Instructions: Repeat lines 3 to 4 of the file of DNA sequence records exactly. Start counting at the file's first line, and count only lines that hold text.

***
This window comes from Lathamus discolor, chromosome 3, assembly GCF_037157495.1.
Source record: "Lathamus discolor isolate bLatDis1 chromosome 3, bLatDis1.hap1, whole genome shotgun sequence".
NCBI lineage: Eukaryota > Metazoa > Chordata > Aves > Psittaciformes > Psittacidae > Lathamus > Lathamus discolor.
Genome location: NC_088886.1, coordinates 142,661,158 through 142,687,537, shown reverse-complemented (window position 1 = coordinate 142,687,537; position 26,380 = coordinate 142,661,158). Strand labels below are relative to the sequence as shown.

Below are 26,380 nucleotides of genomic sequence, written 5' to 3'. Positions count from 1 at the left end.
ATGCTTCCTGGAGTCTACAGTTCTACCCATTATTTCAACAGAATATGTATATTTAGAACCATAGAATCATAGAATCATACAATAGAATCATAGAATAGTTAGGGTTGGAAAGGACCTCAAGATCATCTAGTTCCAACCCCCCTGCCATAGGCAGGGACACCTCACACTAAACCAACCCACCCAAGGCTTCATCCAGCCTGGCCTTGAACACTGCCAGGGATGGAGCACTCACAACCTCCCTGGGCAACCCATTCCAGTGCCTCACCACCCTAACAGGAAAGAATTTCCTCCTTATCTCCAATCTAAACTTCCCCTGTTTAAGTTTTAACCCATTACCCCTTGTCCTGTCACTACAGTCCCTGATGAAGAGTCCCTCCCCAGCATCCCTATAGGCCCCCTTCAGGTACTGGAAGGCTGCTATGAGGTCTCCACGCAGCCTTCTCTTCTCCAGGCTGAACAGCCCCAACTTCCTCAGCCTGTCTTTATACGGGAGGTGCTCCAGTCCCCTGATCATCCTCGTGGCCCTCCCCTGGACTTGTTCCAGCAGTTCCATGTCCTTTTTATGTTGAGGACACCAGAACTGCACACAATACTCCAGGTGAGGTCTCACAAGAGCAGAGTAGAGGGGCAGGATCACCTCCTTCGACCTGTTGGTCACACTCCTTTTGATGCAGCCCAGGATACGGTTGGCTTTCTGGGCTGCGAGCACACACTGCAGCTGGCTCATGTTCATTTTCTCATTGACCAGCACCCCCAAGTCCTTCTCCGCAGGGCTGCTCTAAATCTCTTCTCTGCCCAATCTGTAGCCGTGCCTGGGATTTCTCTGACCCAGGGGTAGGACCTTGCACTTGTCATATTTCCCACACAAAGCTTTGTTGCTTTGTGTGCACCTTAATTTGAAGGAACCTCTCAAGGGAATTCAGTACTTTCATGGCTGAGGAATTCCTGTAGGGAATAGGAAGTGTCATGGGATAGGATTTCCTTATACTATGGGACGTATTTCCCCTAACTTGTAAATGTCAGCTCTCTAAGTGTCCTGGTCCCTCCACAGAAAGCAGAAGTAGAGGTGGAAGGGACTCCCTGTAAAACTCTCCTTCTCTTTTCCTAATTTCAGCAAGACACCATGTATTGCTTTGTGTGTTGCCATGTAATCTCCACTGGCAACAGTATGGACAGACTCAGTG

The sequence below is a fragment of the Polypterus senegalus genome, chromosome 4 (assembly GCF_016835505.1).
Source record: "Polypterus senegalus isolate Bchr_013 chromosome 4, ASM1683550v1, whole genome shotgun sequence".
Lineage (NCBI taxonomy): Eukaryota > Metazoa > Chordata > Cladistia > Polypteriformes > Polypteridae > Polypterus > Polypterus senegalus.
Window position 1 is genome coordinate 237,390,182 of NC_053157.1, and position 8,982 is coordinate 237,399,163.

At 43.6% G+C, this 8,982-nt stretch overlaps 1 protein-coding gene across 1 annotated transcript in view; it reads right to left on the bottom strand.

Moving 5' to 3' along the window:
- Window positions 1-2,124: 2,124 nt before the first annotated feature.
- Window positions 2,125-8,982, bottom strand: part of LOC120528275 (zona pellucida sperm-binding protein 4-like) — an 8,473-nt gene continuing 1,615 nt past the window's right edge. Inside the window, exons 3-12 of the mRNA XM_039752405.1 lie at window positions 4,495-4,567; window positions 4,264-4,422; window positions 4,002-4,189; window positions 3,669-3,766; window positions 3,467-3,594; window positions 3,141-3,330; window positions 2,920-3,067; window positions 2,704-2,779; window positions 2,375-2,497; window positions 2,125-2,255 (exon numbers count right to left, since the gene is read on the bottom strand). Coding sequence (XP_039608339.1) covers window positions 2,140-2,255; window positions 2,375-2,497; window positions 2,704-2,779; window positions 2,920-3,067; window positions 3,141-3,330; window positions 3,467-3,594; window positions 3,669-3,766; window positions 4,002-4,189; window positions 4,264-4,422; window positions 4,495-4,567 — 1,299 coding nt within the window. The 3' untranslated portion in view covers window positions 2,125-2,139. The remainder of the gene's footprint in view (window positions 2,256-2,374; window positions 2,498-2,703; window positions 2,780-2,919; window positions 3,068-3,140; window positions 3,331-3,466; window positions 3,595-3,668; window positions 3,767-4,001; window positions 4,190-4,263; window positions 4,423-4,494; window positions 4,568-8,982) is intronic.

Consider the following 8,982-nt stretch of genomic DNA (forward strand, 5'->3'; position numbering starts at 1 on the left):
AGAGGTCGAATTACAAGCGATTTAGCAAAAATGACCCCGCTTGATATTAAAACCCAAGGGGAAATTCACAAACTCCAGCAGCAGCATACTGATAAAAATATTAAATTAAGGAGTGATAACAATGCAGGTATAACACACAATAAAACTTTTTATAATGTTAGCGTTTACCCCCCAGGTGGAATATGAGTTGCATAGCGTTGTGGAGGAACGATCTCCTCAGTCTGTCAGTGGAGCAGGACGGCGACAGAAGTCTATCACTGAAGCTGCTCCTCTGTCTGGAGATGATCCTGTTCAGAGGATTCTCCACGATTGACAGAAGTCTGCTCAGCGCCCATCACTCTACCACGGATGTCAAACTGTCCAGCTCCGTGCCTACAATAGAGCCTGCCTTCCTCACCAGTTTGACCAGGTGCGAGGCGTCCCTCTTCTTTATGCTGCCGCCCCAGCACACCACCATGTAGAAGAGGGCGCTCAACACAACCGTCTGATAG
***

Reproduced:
NCBI lineage: Eukaryota > Metazoa > Chordata > Aves > Psittaciformes > Psittacidae > Lathamus > Lathamus discolor.
Genome location: NC_088886.1, coordinates 142,661,158 through 142,687,537, shown reverse-complemented (window position 1 = coordinate 142,687,537; position 26,380 = coordinate 142,661,158). Strand labels below are relative to the sequence as shown.